Perhaps the most salient issue with wearable assistive devices is that adding mass to the body leads to less efficient movements43,44,45. This is particularly true of devices attached to the distal lower limb, where the added mass greatly influences limb moment of inertia. Devices which have heavy elements such as rigid exoskeletons or powerful motors can struggle to provide performance benefits56. As such, there is an increased focus to use soft materials and ergonomic designs that provide benefits in order to alleviate this problem57,58,59. One potential advantage of the exotendon over normal footwear is that it operates via tension, as opposed to shoes with carbon fiber plates which stiffen the foot by bending. The exotendon design mimics the structure of muscles and tendons in the body which generate force through tension and enables the device to be very light with a total mass of only 55 g. In comparison, a shoe with a carbon fiber plate in a previous study was about four times heavier than the exotendon with a mass of about 240 g, although this mass does include the cushioning elements of the shoe which are important for other reasons than performance8,21. Additionally, since the exotendon contours to the shape of the foot directly, it can be worn within a shoe, which if worn in conjunction with a foot-stiffening shoe could increase foot stiffness beyond what either device could accomplish independently.
The ability of the exotendon to stiffen the foot is dependent on the effectiveness of attaching the device at the toes and heel. Any slack at these attachment points greatly decreases the ability of the device to effectively transfer energy across the foot. In one experiment on running with an exoskeleton, it was estimated that slippage of the exoskeleton accounted for a 50% decrease in energy transfer between the human and the device60,61. While we made our best effort in ensuring that slipping was minimal, it certainly would have still reduced the effectiveness of the device. However, because the dynamics of the body were measured directly, we can be sure that the measurements reported here are the total effect of the device (including its intended elastic motion and any unwanted slipping, friction, and slack) on the participant. We found that the 74% of the additional work absorbed by the assisted plantar MTU was returned as positive work during push off, a value which can presumably be increased by optimizing the attachment to the body. Finally, because we tested only a single exotendon, we are unable to explain the relationship between mechanical properties of the exotendon (such as stiffness and rest length) and outcome measures such as ankle work and muscle activity. The fact that the exotendon shifted the force–displacement curve towards shorter plantar MTU lengths (Fig. 5B) suggest that the rest length of the exotendon may be an important parameter for the function of the device. Further study is needed to understand how to best design exoskeletons with mechanical properties that optimize measures of performance.
The highly elastic nature of cyclic hopping is particularly well suited for testing the potential benefits of wearing a plantar exotendon. The foot and ankle joints operated nearly elastically as observed in the work loops (Fig. 3A), suggesting that the dynamics of linear elastic elements added in parallel with the muscles and tendons match the required dynamics of the experimental task. On the other hand, the work loops of the body’s joints in running are more nonlinear25,41. It is likely that such differences are the result of increased energy being dissipated from impact with the ground2,62 and increased active muscle work in order to compensate for this loss in energy5. Passive elastic devices have negligible ability to modulate the net energy of a system and therefore would be expected to have little effect in reducing the metabolic costs associated with these energetic requirements.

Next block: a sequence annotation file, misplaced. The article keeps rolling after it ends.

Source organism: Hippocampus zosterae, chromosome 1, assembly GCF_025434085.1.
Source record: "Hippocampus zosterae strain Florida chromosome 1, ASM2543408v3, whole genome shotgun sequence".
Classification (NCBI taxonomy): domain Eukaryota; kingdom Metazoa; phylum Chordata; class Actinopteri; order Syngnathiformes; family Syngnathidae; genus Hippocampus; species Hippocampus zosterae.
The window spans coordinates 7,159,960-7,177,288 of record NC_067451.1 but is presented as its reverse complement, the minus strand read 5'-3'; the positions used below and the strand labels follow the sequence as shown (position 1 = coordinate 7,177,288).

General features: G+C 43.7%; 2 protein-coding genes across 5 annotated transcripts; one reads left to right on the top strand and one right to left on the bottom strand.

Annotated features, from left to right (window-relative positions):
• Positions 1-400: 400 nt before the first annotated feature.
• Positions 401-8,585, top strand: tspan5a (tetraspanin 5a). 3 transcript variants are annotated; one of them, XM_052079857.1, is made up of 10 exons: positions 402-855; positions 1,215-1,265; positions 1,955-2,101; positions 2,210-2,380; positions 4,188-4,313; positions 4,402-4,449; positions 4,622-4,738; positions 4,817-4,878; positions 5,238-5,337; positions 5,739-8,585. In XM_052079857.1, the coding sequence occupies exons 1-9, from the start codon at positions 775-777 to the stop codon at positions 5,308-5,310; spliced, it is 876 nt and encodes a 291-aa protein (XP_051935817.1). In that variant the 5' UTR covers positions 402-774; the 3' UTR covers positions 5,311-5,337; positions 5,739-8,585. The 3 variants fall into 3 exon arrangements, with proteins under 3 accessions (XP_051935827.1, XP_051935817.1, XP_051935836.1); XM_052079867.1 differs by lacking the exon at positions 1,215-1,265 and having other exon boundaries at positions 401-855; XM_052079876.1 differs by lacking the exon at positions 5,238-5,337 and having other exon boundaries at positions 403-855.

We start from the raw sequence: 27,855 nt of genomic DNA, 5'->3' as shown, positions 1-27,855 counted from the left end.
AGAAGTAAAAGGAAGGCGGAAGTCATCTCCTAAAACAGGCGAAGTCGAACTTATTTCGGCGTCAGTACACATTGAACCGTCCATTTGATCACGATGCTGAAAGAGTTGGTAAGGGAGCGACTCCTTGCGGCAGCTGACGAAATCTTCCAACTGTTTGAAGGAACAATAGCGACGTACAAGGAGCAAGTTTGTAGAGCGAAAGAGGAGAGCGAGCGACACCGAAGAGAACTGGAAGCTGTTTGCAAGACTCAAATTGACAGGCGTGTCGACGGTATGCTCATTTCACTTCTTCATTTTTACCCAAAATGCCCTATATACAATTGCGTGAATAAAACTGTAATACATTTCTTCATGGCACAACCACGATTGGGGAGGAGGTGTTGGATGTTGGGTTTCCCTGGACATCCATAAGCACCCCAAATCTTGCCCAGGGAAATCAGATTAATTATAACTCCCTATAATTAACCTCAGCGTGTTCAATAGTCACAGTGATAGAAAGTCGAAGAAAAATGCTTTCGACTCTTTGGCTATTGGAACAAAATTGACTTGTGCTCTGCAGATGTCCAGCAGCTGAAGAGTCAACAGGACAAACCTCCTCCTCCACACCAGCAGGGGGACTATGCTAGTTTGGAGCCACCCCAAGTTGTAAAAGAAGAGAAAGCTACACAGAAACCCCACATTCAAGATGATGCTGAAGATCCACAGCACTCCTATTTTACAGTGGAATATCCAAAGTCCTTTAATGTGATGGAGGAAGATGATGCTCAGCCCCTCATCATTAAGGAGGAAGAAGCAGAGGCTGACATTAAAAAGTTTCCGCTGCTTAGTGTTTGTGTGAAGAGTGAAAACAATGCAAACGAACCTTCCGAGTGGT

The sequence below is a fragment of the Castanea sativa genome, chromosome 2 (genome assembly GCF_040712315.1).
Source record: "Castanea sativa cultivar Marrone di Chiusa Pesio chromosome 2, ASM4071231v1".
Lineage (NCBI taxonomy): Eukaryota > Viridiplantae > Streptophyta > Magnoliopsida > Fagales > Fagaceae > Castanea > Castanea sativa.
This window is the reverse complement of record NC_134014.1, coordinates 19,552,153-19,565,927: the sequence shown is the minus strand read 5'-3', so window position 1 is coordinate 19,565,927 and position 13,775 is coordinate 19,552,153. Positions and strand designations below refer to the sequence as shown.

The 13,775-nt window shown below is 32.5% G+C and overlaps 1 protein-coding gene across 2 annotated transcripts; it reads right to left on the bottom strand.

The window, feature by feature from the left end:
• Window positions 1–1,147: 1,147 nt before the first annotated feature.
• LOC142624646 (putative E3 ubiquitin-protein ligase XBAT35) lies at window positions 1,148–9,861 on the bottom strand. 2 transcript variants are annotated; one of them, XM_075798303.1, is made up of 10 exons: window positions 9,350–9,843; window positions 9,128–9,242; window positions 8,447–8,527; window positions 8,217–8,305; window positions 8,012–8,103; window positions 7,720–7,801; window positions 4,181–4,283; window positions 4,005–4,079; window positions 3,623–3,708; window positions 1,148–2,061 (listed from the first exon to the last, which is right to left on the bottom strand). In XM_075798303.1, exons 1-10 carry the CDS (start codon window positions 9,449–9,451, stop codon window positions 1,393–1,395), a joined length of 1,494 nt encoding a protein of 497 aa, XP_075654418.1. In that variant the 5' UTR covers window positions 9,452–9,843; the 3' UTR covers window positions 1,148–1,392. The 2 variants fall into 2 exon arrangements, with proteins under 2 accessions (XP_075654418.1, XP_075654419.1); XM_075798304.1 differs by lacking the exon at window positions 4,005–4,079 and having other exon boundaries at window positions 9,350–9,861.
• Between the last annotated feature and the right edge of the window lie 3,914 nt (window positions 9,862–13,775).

The device may increase the cost of swinging the leg in running, since we observed increased activation of TA, although we expect that the device may still be beneficial to performance since both exoskeletons on the ankle34 and shoes9 have successfully increased economy in running in spite of similar potential drawbacks. The evaluation of an assistive device seeking to improve the performance of a task should take into account the degree to which the targeted pathway of the device contributes to the total cost of the task. In this regard, the relatively small but significant increase in plantar MTU stiffness of 9% may only be directly applicable for competitive athletes in which small gains of performance may be important, and in which the vertical bouncing dynamics of hopping are expected to play a major role. However, such a device also has the potential to inform the design of orthotics, prostheses, and robotic appendages which impact a broader range of people. Prostheses which emulate the loading response of the ankle can reduce the metabolic cost of unilateral transtibial amputees during walking 63, for example.
This study provides evidence in support of the concept that lightweight elastic footwear mimicking the anatomy of the plantar MTU can lower muscle activation and mechanical work requirements in the ankle plantarflexors, at least acutely during hopping. While it is still unclear to what extent these devices can meaningfully improve performance economy across the range of activities a person may undertake during a day (running, walking, standing, etc.), our results nevertheless provide insight into the anatomical pathways through which previous foot-stiffening shoes may have provided performance benefits. Analyzing the function of the foot by measuring the dynamics of the plantar MTU as opposed to focusing on individual joints may be better suited for evaluating the mostly elastic function of the foot in hopping. As such, it may be beneficial to focus on stiffening the foot with devices that mimic the structure of the plantar MTU, which could be placed within normal footwear that may have carbon plates embedded if additional stiffening is required. Such devices appear to provide benefits to the wearer by reducing muscle activity for ankle plantarflexion as opposed to reducing activation within the foot or minimizing energy dissipation.